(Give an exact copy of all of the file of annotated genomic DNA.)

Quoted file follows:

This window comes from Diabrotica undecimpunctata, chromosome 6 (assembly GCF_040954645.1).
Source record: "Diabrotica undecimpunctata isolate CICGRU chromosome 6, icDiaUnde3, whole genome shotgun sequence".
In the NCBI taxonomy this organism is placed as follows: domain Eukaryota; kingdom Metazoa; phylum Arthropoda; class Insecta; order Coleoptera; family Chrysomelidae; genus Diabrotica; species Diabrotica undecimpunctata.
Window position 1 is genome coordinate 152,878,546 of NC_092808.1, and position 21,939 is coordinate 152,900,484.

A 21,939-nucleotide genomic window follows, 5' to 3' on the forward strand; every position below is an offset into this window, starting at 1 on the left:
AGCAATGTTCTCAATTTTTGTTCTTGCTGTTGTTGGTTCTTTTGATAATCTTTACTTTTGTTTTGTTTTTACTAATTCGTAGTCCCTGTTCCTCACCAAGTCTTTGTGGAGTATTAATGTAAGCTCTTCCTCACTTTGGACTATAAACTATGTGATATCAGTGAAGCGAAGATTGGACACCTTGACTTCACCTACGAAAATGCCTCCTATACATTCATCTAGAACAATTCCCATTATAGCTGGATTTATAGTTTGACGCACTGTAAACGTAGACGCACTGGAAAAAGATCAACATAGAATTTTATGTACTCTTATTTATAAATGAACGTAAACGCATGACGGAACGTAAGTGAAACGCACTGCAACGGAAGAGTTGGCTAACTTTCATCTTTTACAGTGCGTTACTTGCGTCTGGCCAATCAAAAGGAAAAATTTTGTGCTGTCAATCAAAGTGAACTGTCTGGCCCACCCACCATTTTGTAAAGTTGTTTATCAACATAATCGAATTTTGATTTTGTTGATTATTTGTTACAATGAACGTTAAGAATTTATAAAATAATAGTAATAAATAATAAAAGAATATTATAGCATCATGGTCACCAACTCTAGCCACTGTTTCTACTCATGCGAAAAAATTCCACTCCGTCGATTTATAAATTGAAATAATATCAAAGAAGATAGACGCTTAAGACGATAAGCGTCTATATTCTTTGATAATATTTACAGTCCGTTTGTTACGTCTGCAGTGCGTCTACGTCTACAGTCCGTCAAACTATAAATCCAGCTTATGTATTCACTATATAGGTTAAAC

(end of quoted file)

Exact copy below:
This window comes from Diabrotica undecimpunctata, chromosome 6 (assembly GCF_040954645.1).
Source record: "Diabrotica undecimpunctata isolate CICGRU chromosome 6, icDiaUnde3, whole genome shotgun sequence".
In the NCBI taxonomy this organism is placed as follows: domain Eukaryota; kingdom Metazoa; phylum Arthropoda; class Insecta; order Coleoptera; family Chrysomelidae; genus Diabrotica; species Diabrotica undecimpunctata.
Window position 1 is genome coordinate 152,878,546 of NC_092808.1, and position 21,939 is coordinate 152,900,484.

A 21,939-nucleotide genomic window follows, 5' to 3' on the forward strand; every position below is an offset into this window, starting at 1 on the left:
AGCAATGTTCTCAATTTTTGTTCTTGCTGTTGTTGGTTCTTTTGATAATCTTTACTTTTGTTTTGTTTTTACTAATTCGTAGTCCCTGTTCCTCACCAAGTCTTTGTGGAGTATTAATGTAAGCTCTTCCTCACTTTGGACTATAAACTATGTGATATCAGTGAAGCGAAGATTGGACACCTTGACTTCACCTACGAAAATGCCTCCTATACATTCATCTAGAACAATTCCCATTATAGCTGGATTTATAGTTTGACGCACTGTAAACGTAGACGCACTGGAAAAAGATCAACATAGAATTTTATGTACTCTTATTTATAAATGAACGTAAACGCATGACGGAACGTAAGTGAAACGCACTGCAACGGAAGAGTTGGCTAACTTTCATCTTTTACAGTGCGTTACTTGCGTCTGGCCAATCAAAAGGAAAAATTTTGTGCTGTCAATCAAAGTGAACTGTCTGGCCCACCCACCATTTTGTAAAGTTGTTTATCAACATAATCGAATTTTGATTTTGTTGATTATTTGTTACAATGAACGTTAAGAATTTATAAAATAATAGTAATAAATAATAAAAGAATATTATAGCATCATGGTCACCAACTCTAGCCACTGTTTCTACTCATGCGAAAAAATTCCACTCCGTCGATTTATAAATTGAAATAATATCAAAGAAGATAGACGCTTAAGACGATAAGCGTCTATATTCTTTGATAATATTTACAGTCCGTTTGTTACGTCTGCAGTGCGTCTACGTCTACAGTCCGTCAAACTATAAATCCAGCTTATGTATTCACTATATAGGTTAAAC